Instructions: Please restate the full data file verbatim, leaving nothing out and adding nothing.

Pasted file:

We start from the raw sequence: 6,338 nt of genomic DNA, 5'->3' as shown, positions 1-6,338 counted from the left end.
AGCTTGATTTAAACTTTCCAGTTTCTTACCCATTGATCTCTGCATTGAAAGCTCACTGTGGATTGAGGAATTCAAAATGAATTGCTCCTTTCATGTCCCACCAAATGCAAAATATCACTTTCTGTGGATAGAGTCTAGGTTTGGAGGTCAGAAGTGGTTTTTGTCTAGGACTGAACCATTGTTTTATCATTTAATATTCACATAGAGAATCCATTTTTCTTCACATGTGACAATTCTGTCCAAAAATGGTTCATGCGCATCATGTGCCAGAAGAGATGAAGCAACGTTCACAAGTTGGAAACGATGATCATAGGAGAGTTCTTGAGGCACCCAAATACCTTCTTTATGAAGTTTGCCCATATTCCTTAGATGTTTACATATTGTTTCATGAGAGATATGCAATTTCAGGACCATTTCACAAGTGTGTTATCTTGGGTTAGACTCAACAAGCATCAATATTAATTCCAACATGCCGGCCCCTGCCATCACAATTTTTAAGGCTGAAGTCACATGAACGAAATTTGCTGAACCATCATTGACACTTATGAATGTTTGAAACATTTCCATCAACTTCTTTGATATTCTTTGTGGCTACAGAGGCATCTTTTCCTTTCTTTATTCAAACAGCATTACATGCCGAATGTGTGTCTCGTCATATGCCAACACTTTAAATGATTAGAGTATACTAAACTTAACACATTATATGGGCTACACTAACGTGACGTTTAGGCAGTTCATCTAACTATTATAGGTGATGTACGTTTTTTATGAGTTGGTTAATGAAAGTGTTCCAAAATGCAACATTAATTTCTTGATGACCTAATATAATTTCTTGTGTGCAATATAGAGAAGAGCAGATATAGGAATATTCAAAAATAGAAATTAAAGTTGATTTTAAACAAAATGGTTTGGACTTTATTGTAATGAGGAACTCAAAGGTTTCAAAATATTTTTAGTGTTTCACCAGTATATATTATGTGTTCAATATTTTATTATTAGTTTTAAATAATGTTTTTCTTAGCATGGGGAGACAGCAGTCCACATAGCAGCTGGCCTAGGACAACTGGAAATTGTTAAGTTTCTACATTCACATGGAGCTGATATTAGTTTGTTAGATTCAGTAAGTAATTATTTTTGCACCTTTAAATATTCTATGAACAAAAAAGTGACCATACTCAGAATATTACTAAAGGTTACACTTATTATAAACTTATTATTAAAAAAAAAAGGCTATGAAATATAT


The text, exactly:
We start from the raw sequence: 6,338 nt of genomic DNA, 5'->3' as shown, positions 1-6,338 counted from the left end.
AGCTTGATTTAAACTTTCCAGTTTCTTACCCATTGATCTCTGCATTGAAAGCTCACTGTGGATTGAGGAATTCAAAATGAATTGCTCCTTTCATGTCCCACCAAATGCAAAATATCACTTTCTGTGGATAGAGTCTAGGTTTGGAGGTCAGAAGTGGTTTTTGTCTAGGACTGAACCATTGTTTTATCATTTAATATTCACATAGAGAATCCATTTTTCTTCACATGTGACAATTCTGTCCAAAAATGGTTCATGCGCATCATGTGCCAGAAGAGATGAAGCAACGTTCACAAGTTGGAAACGATGATCATAGGAGAGTTCTTGAGGCACCCAAATACCTTCTTTATGAAGTTTGCCCATATTCCTTAGATGTTTACATATTGTTTCATGAGAGATATGCAATTTCAGGACCATTTCACAAGTGTGTTATCTTGGGTTAGACTCAACAAGCATCAATATTAATTCCAACATGCCGGCCCCTGCCATCACAATTTTTAAGGCTGAAGTCACATGAACGAAATTTGCTGAACCATCATTGACACTTATGAATGTTTGAAACATTTCCATCAACTTCTTTGATATTCTTTGTGGCTACAGAGGCATCTTTTCCTTTCTTTATTCAAACAGCATTACATGCCGAATGTGTGTCTCGTCATATGCCAACACTTTAAATGATTAGAGTATACTAAACTTAACACATTATATGGGCTACACTAACGTGACGTTTAGGCAGTTCATCTAACTATTATAGGTGATGTACGTTTTTTATGAGTTGGTTAATGAAAGTGTTCCAAAATGCAACATTAATTTCTTGATGACCTAATATAATTTCTTGTGTGCAATATAGAGAAGAGCAGATATAGGAATATTCAAAAATAGAAATTAAAGTTGATTTTAAACAAAATGGTTTGGACTTTATTGTAATGAGGAACTCAAAGGTTTCAAAATATTTTTAGTGTTTCACCAGTATATATTATGTGTTCAATATTTTATTATTAGTTTTAAATAATGTTTTTCTTAGCATGGGGAGACAGCAGTCCACATAGCAGCTGGCCTAGGACAACTGGAAATTGTTAAGTTTCTACATTCACATGGAGCTGATATTAGTTTGTTAGATTCAGTAAGTAATTATTTTTGCACCTTTAAATATTCTATGAACAAAAAAGTGACCATACTCAGAATATTACTAAAGGTTACACTTATTATAAACTTATTATTAAAAAAAAAAGGCTATGAAATATAT